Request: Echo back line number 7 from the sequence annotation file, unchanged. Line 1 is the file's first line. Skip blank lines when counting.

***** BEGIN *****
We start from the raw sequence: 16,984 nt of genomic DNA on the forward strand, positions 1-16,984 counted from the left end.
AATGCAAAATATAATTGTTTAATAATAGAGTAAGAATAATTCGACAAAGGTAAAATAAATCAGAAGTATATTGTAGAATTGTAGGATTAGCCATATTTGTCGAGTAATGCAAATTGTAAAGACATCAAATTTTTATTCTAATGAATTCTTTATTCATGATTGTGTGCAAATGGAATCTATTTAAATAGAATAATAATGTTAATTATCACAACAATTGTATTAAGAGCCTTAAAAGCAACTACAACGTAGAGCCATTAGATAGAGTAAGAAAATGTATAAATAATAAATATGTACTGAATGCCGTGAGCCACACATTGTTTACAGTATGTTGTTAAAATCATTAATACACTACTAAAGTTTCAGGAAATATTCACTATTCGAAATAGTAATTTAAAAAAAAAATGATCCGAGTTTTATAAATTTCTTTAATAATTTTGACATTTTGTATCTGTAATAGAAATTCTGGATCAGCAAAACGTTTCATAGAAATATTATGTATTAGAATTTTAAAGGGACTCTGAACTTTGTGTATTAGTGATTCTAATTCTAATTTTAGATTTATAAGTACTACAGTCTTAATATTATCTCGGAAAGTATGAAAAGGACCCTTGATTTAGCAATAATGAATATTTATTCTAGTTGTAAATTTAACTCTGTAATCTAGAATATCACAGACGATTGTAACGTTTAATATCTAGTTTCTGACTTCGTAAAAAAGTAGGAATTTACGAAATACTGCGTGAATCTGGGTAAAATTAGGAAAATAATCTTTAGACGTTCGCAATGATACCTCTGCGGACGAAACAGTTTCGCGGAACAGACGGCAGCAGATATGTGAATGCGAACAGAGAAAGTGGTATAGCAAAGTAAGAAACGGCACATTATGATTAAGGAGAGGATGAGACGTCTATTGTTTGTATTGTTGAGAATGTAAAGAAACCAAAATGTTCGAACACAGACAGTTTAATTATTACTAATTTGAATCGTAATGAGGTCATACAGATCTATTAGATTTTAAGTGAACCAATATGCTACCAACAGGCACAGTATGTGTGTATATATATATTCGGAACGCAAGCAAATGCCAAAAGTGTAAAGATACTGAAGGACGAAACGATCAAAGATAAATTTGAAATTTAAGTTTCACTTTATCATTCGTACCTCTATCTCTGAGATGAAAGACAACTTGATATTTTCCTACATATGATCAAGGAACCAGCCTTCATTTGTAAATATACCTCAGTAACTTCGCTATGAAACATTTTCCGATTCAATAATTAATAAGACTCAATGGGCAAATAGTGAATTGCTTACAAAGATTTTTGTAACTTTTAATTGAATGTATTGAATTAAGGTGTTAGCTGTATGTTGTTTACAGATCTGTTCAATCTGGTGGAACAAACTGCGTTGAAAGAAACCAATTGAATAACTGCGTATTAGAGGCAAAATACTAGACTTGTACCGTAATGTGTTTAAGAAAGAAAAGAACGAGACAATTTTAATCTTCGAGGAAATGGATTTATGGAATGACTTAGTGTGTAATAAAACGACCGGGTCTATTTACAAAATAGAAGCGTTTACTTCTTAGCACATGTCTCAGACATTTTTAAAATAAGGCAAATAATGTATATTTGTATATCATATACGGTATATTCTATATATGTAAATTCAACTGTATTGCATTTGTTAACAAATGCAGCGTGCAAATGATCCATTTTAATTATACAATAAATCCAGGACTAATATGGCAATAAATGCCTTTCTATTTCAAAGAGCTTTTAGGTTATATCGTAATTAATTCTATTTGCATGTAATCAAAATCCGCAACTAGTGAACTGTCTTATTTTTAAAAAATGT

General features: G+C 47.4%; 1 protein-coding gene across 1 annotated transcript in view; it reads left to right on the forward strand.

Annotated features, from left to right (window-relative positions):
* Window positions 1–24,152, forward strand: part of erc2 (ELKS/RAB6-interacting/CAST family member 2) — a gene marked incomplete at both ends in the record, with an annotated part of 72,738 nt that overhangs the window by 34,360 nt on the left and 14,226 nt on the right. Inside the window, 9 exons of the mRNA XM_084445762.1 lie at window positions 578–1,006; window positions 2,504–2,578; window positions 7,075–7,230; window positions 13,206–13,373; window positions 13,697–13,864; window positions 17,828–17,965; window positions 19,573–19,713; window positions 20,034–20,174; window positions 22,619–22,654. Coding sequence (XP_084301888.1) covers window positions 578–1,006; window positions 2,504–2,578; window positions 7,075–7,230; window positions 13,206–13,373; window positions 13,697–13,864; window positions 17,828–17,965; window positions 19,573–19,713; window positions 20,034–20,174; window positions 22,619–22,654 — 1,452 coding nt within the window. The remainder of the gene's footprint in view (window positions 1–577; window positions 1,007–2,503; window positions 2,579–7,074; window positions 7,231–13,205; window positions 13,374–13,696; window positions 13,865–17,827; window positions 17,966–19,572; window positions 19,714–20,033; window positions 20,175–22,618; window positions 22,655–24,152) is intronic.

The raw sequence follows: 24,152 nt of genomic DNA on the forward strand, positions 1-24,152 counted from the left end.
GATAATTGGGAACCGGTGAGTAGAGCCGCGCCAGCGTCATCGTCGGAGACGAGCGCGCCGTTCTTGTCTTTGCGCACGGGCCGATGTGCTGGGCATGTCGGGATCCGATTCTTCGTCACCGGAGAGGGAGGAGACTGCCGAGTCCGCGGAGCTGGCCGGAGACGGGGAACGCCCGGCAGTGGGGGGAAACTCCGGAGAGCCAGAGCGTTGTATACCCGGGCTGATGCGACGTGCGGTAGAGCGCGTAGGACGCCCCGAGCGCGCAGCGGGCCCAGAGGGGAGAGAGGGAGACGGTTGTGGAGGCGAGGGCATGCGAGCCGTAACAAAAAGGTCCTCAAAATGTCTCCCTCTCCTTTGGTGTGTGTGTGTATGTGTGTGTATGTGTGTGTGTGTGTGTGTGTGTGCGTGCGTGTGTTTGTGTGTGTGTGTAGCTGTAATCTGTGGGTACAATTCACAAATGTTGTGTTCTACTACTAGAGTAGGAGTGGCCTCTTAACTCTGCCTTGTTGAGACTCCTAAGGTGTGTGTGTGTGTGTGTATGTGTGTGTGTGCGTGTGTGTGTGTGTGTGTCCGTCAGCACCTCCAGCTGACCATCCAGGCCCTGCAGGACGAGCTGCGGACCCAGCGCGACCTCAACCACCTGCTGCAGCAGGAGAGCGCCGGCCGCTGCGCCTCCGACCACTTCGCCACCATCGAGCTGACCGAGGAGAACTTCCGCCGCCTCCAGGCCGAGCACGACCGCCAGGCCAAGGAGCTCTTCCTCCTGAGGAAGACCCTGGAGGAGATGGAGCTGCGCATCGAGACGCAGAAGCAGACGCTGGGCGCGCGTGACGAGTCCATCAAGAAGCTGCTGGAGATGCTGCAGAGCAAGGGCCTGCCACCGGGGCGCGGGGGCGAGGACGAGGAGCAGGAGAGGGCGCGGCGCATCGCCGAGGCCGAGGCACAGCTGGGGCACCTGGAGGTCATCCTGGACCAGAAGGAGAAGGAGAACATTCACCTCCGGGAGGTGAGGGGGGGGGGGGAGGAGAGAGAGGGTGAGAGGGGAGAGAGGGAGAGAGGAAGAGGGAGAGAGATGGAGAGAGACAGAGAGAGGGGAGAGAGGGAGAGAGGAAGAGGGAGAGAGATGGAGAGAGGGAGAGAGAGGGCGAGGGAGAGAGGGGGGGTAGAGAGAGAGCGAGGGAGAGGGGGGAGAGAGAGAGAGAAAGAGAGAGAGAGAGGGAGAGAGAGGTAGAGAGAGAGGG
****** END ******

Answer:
GATAATTGGGAACCGGTGAGTAGAGCCGCGCCAGCGTCATCGTCGGAGACGAGCGCGCCGTTCTTGTCTTTGCGCACGGGCCGATGTGCTGGGCATGTCGGGATCCGATTCTTCGTCACCGGAGAGGGAGGAGACTGCCGAGTCCGCGGAGCTGGCCGGAGACGGGGAACGCCCGGCAGTGGGGGGAAACTCCGGAGAGCCAGAGCGTTGTATACCCGGGCTGATGCGACGTGCGGTAGAGCGCGTAGGACGCCCCGAGCGCGCAGCGGGCCCAGAGGGGAGAGAGGGAGACGGTTGTGGAGGCGAGGGCATGCGAGCCGTAACAAAAAGGTCCTCAAAATGTCTCCCTCTCCTTTGGTGTGTGTGTGTATGTGTGTGTATGTGTGTGTGTGTGTGTGTGTGTGCGTGCGTGTGTTTGTGTGTGTGTGTAGCTGTAATCTGTGGGTACAATTCACAAATGTTGTGTTCTACTACTAGAGTAGGAGTGGCCTCTTAACTCTGCCTTGTTGAGACTCCTAAGGTGTGTGTGTGTGTGTGTATGTGTGTGTGTGCGTGTGTGTGTGTGTGTGTCCGTCAGCACCTCCAGCTGACCATCCAGGCCCTGCAGGACGAGCTGCGGACCCAGCGCGACCTCAACCACCTGCTGCAGCAGGAGAGCGCCGGCCGCTGCGCCTCCGACCACTTCGCCACCATCGAGCTGACCGAGGAGAACTTCCGCCGCCTCCAGGCCGAGCACGACCGCCAGGCCAAGGAGCTCTTCCTCCTGAGGAAGACCCTGGAGGAGATGGAGCTGCGCATCGAGACGCAGAAGCAGACGCTGGGCGCGCGTGACGAGTCCATCAAGAAGCTGCTGGAGATGCTGCAGAGCAAGGGCCTGCCACCGGGGCGCGGGGGCGAGGACGAGGAGCAGGAGAGGGCGCGGCGCATCGCCGAGGCCGAGGCACAGCTGGGGCACCTGGAGGTCATCCTGGACCAGAAGGAGAAGGAGAACATTCACCTCCGGGAGGTGAGGGGGGGGGGGGAGGAGAGAGAGGGTGAGAGGGGAGAGAGGGAGAGAGGAAGAGGGAGAGAGATGGAGAGAGACAGAGAGAGGGGAGAGAGGGAGAGAGGAAGAGGGAGAGAGATGGAGAGAGGGAGAGAGAGGGCGAGGGAGAGAGGGGGGGTAGAGAGAGAGCGAGGGAGAGGGGGGAGAGAGAGAGAGAAAGAGAGAGAGAGAGGGAGAGAGAGGTAGAGAGAGAGGG